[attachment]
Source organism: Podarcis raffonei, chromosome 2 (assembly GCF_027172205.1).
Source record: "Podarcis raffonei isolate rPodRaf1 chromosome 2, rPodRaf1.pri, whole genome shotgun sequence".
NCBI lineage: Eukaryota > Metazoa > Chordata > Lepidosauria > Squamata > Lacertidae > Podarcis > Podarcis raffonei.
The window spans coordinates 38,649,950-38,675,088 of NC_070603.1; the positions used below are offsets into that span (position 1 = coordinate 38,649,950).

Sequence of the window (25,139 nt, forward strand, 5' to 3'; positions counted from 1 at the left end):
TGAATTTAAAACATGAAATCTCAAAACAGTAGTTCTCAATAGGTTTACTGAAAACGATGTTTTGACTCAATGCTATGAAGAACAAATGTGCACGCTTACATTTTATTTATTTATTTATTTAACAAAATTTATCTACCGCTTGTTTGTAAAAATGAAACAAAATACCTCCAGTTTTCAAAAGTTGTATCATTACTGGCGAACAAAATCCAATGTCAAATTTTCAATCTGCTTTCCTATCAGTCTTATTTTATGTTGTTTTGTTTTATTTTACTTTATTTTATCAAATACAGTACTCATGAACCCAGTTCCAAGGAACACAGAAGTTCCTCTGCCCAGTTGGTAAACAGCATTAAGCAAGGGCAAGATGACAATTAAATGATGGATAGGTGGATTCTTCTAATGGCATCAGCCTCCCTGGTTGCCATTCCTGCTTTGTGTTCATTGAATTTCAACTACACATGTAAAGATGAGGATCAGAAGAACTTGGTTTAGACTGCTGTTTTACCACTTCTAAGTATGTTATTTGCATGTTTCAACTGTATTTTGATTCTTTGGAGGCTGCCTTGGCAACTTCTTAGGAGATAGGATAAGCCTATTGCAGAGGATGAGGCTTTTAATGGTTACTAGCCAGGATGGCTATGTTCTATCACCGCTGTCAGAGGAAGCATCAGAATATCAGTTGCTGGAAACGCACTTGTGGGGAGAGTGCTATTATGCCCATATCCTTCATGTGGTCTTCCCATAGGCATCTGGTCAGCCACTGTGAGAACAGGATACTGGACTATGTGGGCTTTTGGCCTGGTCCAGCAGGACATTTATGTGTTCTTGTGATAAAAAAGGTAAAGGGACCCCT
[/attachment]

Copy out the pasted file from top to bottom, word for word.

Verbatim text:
Source organism: Podarcis raffonei, chromosome 2 (assembly GCF_027172205.1).
Source record: "Podarcis raffonei isolate rPodRaf1 chromosome 2, rPodRaf1.pri, whole genome shotgun sequence".
NCBI lineage: Eukaryota > Metazoa > Chordata > Lepidosauria > Squamata > Lacertidae > Podarcis > Podarcis raffonei.
The window spans coordinates 38,649,950-38,675,088 of NC_070603.1; the positions used below are offsets into that span (position 1 = coordinate 38,649,950).

Sequence of the window (25,139 nt, forward strand, 5' to 3'; positions counted from 1 at the left end):
TGAATTTAAAACATGAAATCTCAAAACAGTAGTTCTCAATAGGTTTACTGAAAACGATGTTTTGACTCAATGCTATGAAGAACAAATGTGCACGCTTACATTTTATTTATTTATTTATTTAACAAAATTTATCTACCGCTTGTTTGTAAAAATGAAACAAAATACCTCCAGTTTTCAAAAGTTGTATCATTACTGGCGAACAAAATCCAATGTCAAATTTTCAATCTGCTTTCCTATCAGTCTTATTTTATGTTGTTTTGTTTTATTTTACTTTATTTTATCAAATACAGTACTCATGAACCCAGTTCCAAGGAACACAGAAGTTCCTCTGCCCAGTTGGTAAACAGCATTAAGCAAGGGCAAGATGACAATTAAATGATGGATAGGTGGATTCTTCTAATGGCATCAGCCTCCCTGGTTGCCATTCCTGCTTTGTGTTCATTGAATTTCAACTACACATGTAAAGATGAGGATCAGAAGAACTTGGTTTAGACTGCTGTTTTACCACTTCTAAGTATGTTATTTGCATGTTTCAACTGTATTTTGATTCTTTGGAGGCTGCCTTGGCAACTTCTTAGGAGATAGGATAAGCCTATTGCAGAGGATGAGGCTTTTAATGGTTACTAGCCAGGATGGCTATGTTCTATCACCGCTGTCAGAGGAAGCATCAGAATATCAGTTGCTGGAAACGCACTTGTGGGGAGAGTGCTATTATGCCCATATCCTTCATGTGGTCTTCCCATAGGCATCTGGTCAGCCACTGTGAGAACAGGATACTGGACTATGTGGGCTTTTGGCCTGGTCCAGCAGGACATTTATGTGTTCTTGTGATAAAAAAGGTAAAGGGACCCCT